Novel Class of Small Molecules Restores Important p53 Pathway
Approximately 50% of human cancers involve mutations in the tumor-suppressor gene p53, while the other 50% involve some type of inactivation on the p53 pathway. We have discovered a class of small molecules that restore the p53 pathway, as well as perturb an S-phase checkpoint.
There are currently no FDA-approved drugs to restore the p53 pathway. Existing drugs are limited to ones that restore the mutant to wild-type p53 conformation, HSP90 inhibitors that target the mutant p53 protein for degradation, and MDM2 inhibitors that facilitate wild-type p53 activation.
Innovation and Meaningful Advantages:
Instead of directly targeting p53, we took a new approach and screened for small molecules that restore the p53 pathway. The screening identified a new subclass of xanthine compounds that are much more potent in their cytotoxic effects than other xanthines, such as caffeine, pentoxifylline, and theophylline. They also perturb the S-phase checkpoint. This combination of p53 pathway-restoration and S phase-perturbation is unique to this subclass of xanthines.
Commercial Development: Current State and Next Steps:
We are studying applications of this class of p53 pathway-restoring drugs in cancer treatments, such as combination therapies with chemotherapy agents for cancers with BRCA1/2 mutations, as well as combination therapies with PARP inhibitors. We are also investigating new therapy regimens for synthetic lethality, in which mutations in a cancer gene are associated with other vulnerabilities that could be targeted.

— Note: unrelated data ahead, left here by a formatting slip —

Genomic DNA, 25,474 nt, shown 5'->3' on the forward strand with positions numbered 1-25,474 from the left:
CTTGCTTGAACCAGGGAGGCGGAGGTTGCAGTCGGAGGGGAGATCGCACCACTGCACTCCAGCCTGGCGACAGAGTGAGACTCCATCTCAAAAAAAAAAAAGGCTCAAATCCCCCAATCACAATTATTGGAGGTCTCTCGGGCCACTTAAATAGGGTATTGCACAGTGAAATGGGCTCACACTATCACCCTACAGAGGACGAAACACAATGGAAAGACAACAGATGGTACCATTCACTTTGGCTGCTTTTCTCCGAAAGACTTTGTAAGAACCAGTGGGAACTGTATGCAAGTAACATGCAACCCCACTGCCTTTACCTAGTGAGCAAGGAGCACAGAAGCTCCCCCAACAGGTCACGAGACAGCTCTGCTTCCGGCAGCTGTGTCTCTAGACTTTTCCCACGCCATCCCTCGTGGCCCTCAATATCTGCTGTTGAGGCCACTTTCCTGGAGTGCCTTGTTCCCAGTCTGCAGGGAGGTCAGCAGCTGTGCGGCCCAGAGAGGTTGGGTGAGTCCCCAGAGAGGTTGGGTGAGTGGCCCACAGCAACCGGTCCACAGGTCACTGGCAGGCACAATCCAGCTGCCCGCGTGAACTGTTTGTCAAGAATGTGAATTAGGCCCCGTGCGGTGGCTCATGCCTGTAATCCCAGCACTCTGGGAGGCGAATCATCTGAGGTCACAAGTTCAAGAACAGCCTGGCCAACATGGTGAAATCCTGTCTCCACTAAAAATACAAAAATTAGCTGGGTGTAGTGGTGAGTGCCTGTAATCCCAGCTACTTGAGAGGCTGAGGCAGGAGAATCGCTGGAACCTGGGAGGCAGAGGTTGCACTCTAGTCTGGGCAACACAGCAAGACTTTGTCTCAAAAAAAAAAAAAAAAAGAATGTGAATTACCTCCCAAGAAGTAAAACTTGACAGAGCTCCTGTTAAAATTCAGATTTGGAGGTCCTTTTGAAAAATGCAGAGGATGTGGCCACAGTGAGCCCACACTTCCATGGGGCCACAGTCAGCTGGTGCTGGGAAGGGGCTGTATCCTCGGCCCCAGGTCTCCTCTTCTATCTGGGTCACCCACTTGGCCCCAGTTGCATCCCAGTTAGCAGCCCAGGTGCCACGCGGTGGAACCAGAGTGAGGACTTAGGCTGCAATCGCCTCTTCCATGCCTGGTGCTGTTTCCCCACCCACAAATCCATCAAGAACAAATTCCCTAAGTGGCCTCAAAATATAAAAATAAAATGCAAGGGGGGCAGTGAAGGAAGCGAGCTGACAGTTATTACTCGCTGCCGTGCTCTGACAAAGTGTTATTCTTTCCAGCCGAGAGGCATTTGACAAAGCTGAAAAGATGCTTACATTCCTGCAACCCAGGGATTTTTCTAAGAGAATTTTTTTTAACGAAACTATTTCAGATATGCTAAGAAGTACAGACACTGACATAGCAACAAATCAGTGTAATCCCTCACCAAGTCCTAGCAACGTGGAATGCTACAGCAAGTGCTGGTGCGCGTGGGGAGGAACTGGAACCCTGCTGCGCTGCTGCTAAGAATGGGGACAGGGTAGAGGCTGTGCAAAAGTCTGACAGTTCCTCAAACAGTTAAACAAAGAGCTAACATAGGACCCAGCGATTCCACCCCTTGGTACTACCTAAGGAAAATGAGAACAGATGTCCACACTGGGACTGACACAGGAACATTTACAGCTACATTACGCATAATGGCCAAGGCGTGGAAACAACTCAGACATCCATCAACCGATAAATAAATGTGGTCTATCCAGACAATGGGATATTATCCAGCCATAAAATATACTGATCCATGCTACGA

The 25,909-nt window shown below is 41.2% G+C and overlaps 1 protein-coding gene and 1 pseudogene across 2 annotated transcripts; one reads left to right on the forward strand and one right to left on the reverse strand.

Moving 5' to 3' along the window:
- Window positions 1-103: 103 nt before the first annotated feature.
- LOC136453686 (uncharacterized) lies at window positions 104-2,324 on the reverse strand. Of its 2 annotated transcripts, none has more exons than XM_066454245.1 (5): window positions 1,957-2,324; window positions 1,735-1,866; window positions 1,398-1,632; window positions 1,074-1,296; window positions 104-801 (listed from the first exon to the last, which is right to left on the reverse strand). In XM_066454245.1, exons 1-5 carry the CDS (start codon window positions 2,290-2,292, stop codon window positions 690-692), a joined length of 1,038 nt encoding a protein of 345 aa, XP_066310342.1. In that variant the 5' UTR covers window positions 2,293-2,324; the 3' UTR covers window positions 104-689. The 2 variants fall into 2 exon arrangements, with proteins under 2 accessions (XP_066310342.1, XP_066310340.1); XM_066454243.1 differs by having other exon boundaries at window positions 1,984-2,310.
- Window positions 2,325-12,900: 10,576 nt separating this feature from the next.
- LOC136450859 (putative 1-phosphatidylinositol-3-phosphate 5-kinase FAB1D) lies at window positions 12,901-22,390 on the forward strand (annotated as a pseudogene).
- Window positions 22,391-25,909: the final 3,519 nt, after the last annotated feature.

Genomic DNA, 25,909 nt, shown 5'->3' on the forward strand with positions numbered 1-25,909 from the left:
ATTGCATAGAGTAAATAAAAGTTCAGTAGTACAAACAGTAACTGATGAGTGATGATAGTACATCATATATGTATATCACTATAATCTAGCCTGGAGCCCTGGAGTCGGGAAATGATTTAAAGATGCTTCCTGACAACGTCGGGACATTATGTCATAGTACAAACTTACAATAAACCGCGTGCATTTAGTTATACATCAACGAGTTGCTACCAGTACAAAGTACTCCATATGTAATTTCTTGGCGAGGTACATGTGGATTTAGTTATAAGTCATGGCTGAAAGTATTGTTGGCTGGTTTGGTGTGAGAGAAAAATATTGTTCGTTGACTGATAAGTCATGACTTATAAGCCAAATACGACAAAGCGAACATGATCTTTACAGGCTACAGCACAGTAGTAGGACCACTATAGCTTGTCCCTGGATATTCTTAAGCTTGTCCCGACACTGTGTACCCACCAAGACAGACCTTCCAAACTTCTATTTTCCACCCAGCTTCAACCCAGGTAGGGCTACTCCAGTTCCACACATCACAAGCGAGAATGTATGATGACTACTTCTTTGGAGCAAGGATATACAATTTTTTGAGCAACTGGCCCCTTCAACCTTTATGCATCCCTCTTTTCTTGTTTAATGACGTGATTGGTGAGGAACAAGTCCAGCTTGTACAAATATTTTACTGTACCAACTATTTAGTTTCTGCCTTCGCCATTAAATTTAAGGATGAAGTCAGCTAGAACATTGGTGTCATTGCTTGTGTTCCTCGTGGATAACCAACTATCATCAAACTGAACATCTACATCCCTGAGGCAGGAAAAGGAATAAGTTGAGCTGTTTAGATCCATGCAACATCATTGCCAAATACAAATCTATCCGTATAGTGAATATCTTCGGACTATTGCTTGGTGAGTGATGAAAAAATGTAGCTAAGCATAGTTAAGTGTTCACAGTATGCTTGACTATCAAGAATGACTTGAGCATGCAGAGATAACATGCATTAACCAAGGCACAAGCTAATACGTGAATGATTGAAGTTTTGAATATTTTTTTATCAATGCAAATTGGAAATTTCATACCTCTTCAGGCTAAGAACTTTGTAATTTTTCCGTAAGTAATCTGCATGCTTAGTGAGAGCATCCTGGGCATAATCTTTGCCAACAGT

Our goal is to collaborate with biopharma partners who can bring into play the developmental, translational, and financial resources needed to advance this technology through regulatory approval and into the commercial marketplace.
Wafik El-Deiry, MD, PhD
Minkoff Family University Professor of Medical Science
Professor of Pathology and Laboratory Medicine
Brown Tech ID #3049
PCT/US2021/032770, published November 18, 2021.
Chen F, et al., Current strategies to target p53 in cancer. Biochemical Pharmacology. 80(5): 724-730.
Wang W, et al., Small-molecule modulators of p53 family signaling and antitumor effects in p53-deficient human colon tumor xenografts. Proceedings of the National Academy of Sciences. 103(29): 11003-11008
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